Smart shopping carts
Smart shopping devices that are likely to be widely used in the near future are being developed by technology leaders including IBM, NCR, Fujitsu and Hewlett-Packard. One such device is a supermarket smart cart that has a screen embedded in its handles. A shopper simply needs to swipe a smart card through a slot in the cart to trigger the device on. The screen then communicates with the customer and alerts him or her of various in-store deals and promotions.
Data with respect to customer purchase history is also maintained, and this enables the cart to anticipate which direction the customer is likely to move on the retail shop floor. Customised suggestions then begin to pop up on screen, to help and aid the shopper. The cart maintains a track of all products kept inside it. This means much shorter queues at the billing section as the cart can communicate with the cash register.
Thermal imaging cameras operate in the infrared (IR) range of the electromagnetic spectrum (roughly 9000 to 14,000 nanometres, or 9µm to 14µm) and generate images of that radiation, known as thermograms. Every object emits IR radiation, which is more than absolute zero, and quantum of radiation emitted by an object goes up as its temperature increases.
It is a well-known fact that temperature of human beings is higher than most objects in the environment. On this basis, thermography is used to detect and count the number of humans. Large retail stores can deploy array sensors that detect heat sources in thermal imaging systems.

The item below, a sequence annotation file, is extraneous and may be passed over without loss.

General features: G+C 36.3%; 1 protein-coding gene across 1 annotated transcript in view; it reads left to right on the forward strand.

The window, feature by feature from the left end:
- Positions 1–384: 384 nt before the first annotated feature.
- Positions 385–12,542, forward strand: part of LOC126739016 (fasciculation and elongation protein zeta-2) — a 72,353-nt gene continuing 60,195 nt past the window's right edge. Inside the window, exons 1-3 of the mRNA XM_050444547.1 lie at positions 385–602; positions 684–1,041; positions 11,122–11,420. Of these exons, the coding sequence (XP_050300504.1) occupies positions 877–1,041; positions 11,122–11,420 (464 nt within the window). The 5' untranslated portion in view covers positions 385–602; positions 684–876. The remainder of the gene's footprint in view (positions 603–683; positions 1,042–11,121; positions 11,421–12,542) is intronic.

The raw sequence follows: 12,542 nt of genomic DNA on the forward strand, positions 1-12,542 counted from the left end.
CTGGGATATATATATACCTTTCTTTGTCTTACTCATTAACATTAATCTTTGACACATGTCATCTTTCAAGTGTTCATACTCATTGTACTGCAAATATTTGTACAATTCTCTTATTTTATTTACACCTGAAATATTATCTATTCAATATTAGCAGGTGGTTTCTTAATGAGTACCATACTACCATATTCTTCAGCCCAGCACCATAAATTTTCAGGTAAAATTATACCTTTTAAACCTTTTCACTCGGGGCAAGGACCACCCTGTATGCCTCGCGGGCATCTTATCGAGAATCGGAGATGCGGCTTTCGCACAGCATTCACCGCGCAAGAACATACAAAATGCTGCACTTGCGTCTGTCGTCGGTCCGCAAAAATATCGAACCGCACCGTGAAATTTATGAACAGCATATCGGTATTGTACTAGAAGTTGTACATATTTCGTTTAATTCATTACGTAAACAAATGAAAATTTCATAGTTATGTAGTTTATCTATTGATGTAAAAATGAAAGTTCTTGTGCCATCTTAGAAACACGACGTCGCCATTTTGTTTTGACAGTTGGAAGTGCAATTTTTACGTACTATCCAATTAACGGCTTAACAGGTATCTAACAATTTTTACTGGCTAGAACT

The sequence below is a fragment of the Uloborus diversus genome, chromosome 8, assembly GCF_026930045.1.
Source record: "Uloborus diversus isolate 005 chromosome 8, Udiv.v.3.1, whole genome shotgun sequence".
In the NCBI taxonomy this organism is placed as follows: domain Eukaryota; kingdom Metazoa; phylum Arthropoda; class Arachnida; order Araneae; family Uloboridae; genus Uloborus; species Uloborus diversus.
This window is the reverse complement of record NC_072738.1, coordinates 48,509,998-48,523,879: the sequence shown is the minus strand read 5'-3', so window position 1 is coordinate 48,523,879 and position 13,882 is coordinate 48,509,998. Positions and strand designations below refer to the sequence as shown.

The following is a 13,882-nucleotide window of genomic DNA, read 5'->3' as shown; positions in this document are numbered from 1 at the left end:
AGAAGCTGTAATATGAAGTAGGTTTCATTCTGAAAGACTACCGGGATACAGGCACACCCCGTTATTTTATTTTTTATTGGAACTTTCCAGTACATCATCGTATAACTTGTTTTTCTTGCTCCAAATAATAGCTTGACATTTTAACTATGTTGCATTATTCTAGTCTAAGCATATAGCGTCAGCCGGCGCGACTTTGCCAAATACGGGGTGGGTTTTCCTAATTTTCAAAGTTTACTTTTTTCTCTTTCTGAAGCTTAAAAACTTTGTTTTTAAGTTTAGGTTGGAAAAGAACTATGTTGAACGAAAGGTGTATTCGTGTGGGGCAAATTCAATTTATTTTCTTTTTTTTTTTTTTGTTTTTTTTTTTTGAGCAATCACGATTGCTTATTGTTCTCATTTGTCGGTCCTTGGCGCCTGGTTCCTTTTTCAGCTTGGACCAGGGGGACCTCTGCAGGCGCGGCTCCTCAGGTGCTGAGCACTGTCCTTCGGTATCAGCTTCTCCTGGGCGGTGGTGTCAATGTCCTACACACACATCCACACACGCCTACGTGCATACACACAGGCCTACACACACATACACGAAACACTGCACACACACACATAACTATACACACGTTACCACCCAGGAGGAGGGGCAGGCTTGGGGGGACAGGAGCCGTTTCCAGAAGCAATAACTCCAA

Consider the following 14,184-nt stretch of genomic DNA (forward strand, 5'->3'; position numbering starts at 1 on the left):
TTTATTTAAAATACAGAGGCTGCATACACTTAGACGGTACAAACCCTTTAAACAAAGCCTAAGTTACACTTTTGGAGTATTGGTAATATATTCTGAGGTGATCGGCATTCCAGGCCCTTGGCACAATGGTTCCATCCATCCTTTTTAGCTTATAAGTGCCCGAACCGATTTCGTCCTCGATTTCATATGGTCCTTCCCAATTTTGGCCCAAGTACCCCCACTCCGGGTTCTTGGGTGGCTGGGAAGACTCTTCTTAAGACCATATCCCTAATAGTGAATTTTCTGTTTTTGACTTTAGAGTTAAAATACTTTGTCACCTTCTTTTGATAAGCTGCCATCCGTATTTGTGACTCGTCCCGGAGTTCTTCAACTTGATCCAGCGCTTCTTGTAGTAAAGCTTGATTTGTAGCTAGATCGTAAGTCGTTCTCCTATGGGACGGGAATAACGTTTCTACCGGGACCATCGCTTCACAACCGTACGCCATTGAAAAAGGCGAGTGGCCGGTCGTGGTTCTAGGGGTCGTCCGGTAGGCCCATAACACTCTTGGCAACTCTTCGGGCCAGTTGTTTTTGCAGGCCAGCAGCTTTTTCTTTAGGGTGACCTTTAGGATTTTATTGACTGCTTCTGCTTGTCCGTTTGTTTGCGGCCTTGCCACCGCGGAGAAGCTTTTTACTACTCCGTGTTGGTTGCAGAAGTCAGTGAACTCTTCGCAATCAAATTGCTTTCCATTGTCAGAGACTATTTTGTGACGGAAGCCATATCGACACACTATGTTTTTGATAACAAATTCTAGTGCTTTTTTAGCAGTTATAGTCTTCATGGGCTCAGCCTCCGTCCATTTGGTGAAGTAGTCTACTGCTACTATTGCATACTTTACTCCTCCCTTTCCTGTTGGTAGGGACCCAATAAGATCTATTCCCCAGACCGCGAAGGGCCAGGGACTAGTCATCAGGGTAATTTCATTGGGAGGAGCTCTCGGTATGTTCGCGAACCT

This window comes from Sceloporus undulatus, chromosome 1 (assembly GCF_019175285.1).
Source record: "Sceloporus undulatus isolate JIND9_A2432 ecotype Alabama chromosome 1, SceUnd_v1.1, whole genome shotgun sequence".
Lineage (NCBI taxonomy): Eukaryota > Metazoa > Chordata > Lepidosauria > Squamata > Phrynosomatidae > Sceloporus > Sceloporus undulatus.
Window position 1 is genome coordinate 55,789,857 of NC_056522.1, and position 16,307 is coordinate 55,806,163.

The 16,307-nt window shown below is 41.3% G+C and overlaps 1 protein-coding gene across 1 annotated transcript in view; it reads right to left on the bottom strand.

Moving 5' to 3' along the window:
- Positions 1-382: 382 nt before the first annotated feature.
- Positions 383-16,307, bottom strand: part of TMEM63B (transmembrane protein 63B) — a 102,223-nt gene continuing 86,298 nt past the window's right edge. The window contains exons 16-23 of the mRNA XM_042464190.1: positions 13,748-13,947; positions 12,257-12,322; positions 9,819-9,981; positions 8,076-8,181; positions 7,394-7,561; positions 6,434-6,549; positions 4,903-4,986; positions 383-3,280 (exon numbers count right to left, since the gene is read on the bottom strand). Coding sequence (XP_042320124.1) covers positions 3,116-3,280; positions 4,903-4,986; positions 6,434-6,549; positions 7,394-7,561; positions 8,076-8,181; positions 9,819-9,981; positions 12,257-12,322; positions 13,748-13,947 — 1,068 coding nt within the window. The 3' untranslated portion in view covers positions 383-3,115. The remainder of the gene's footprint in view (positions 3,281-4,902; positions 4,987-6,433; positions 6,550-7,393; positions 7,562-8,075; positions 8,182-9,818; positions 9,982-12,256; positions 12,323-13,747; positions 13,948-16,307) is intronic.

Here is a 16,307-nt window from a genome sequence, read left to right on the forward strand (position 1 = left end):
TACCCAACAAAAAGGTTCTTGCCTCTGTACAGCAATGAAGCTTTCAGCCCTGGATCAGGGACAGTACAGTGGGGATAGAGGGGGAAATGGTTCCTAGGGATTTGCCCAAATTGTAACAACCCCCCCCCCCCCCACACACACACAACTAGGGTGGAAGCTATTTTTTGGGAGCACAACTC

These systems are generally based on embedded technology and are placed at a height for precise results. Since these systems detect heat emitted by people, they are able to count well even in varying intensity of lighting. Moreover, they do not need to employ complex background removal algorithms, which is a pre-requisite for computer vision systems. This results in a more precise individual human count. However, such systems are likely to fail in cold weather when customers are wearing thick woollens that help in insulating their body heat.
People counters help in generating actionable customer insights and analytics from such useful data points as footfall, path customers take when moving inside a store, time of the day customers enter the store and so on.
This technology can also help in measuring customer reactions to in-store promotions as well as price changes, and also make linkages between footfall and sales. Information and insights ultimately contribute towards improving store layouts and quality of service.